New Findings Could Improve Surgical Treatment of Prolapse, SUI

March 24, 2014

The two widely used surgeries for apical prolapse work equally well for both apical prolapse and stress urinary incontinence two years postsurgery, research shows.

The two widely used surgeries for apical prolapse are equally safe and effective at two years postsurgery.

Researchers report in the Journal of the American Medical Association that their randomized trial of 374 women undergoing surgery to treat both apical vaginal prolapse and stress urinary incontinence showed neither sacrospinous ligament fixation (SSLF) nor uterosacral ligament suspension (ULS) was significantly superior for anatomical, functional, or adverse event outcomes. 

Pertinent Points

- The two widely used surgeries to treat pelvic prolapse, sacrospinous ligament fixation and uterosacral ligament suspension, are equally safe and effective at two years postsurgery.

- Behavioral therapy with pelvic floor muscle training, however, did not improve urinary symptoms at six months or prolapse outcomes at two years.

The researchers also reported that behavioral therapy with pelvic floor muscle training did not improve urinary symptoms at six months (adjusted treatment difference, −6.7; 95% CI, −19.7 to 6.2) or prolapse outcomes at two years (adjusted treatment difference, −8.0; 95% CI, −22.1 to 6.1).

The study was conducted between 2008 and 2013 at nine US medical centers.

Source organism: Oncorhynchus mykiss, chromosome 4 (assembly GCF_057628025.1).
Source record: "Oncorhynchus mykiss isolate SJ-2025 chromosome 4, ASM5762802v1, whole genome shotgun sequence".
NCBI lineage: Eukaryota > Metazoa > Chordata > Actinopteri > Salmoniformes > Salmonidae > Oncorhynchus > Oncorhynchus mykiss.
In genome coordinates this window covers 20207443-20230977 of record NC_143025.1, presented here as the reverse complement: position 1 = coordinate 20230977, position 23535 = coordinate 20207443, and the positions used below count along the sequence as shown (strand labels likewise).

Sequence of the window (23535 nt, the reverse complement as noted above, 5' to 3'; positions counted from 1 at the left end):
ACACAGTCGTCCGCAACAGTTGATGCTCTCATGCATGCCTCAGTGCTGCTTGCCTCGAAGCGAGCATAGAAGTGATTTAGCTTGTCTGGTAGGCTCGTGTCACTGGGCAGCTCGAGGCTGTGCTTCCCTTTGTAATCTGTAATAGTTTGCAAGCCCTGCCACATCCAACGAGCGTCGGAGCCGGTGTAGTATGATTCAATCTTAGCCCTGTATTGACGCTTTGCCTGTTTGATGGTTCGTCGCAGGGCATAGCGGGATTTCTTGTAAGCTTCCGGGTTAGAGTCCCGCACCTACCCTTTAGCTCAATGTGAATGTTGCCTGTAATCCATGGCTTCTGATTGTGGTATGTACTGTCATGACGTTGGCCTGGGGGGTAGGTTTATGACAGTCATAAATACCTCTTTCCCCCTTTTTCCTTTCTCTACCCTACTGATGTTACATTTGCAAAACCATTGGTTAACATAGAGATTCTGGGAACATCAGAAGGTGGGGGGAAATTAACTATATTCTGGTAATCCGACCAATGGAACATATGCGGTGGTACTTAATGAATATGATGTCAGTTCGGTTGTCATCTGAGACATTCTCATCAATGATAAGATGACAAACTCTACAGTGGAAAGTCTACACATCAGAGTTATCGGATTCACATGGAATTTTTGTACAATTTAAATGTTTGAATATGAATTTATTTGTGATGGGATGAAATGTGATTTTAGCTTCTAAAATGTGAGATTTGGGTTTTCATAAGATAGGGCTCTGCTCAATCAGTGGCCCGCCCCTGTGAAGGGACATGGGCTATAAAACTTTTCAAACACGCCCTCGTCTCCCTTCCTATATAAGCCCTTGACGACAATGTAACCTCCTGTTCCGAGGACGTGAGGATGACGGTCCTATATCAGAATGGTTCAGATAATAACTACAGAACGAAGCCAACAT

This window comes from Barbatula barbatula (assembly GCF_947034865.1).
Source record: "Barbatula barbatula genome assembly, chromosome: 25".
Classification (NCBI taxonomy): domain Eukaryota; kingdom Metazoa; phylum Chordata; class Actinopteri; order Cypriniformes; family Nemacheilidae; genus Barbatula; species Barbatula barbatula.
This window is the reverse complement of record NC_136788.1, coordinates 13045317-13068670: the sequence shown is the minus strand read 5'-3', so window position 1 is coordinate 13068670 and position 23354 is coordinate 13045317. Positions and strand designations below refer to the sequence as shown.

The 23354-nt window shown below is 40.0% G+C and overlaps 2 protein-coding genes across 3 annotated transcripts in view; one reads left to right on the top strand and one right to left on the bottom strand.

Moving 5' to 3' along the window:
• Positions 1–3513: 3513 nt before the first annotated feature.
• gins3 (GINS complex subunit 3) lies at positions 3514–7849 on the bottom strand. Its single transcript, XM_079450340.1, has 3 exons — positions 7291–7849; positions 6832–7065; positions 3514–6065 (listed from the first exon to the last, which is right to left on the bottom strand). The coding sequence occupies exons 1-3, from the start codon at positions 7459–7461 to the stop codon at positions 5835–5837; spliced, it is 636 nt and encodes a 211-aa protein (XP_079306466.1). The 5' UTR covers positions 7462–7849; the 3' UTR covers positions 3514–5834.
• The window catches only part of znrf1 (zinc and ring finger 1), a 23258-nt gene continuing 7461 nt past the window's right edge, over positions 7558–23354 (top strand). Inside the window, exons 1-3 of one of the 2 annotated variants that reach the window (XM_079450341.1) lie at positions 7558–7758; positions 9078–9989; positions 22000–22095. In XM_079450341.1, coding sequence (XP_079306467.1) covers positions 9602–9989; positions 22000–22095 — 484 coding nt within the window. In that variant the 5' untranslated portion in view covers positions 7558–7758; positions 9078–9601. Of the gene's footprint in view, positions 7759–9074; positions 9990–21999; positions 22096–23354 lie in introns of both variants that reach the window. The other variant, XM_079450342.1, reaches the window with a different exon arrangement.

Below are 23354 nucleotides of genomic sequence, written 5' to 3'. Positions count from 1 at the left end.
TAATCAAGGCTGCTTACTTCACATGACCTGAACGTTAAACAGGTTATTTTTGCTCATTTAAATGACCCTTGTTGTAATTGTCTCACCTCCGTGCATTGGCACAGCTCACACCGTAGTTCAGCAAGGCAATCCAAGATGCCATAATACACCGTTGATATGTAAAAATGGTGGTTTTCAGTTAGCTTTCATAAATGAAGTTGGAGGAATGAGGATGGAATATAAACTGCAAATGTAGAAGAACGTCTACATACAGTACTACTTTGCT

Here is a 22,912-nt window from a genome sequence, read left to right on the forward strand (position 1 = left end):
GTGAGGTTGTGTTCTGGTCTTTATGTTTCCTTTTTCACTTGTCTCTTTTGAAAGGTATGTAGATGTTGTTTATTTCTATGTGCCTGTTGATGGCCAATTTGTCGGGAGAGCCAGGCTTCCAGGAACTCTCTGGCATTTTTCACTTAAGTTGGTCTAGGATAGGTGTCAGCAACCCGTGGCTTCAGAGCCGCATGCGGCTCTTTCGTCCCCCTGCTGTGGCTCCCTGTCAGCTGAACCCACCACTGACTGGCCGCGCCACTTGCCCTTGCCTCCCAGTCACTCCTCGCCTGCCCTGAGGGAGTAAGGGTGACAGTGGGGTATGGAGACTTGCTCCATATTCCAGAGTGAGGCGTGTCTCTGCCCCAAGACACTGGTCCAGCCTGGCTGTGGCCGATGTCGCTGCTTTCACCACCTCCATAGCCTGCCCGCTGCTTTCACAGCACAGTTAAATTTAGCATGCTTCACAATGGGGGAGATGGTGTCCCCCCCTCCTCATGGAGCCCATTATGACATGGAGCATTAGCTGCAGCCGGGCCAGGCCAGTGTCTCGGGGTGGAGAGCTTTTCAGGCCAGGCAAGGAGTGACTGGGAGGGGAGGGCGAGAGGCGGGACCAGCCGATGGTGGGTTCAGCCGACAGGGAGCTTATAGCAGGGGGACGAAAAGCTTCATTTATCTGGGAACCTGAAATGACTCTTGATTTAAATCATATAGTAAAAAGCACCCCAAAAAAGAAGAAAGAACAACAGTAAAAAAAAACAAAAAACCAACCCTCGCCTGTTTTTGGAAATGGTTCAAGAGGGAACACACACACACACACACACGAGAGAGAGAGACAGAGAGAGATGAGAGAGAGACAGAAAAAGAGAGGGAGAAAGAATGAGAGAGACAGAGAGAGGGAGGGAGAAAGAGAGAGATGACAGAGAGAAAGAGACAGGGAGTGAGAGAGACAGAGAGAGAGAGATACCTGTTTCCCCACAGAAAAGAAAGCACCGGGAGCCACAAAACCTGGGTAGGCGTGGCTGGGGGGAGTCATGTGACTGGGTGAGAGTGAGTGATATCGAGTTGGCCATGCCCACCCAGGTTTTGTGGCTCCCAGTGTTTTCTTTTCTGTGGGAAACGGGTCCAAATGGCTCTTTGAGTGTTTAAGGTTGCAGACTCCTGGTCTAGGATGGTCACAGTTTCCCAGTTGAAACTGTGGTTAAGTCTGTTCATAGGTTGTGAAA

"This is the largest, most comprehensive study of its kind to compare these two surgical procedures and examine the potential for added benefit from pelvic floor muscle training," explained study author Susan Meikle, MD, project scientist for the Pelvic Floor Disorders Network of the Eunice Kennedy Shriver National Institute of Child Health and Human Development (NICHD). "The results provide sound information that patients and their physicians can use to plan the most appropriate treatment."

After two years, there was no statistically significant difference in the success rates of the two types of surgery (ULS, 59.2% [93/157] vs SSLF, 60.5% [92/152]; unadjusted difference, −1.3%; 95% CI, −12.2% to 9.6%; adjusted odds ratio [OR], 0.9; 95% CI, 0.6 to 1.5). There was also no statistically significant difference in serious adverse event rates (ULS, 16.5% [31/188] vs SSLF, 16.7% [31/186]; unadjusted difference, −0.2%; 95% CI, −7.7% to 7.4%; adjusted OR, 0.9; 95% CI, 0.5 to 1.6).

The authors explained that compared with previous studies, the success rates they reported are low because they used stricter criteria for defining success.

"It's helpful that we now know that, on the whole, these surgical techniques are very similar in the advantages they offer patients," said Matthew D. Barber, MD, of the Cleveland Clinic in Ohio, who led the study. "Physicians skilled in both techniques can now tailor their surgical recommendations to each patient's individual case."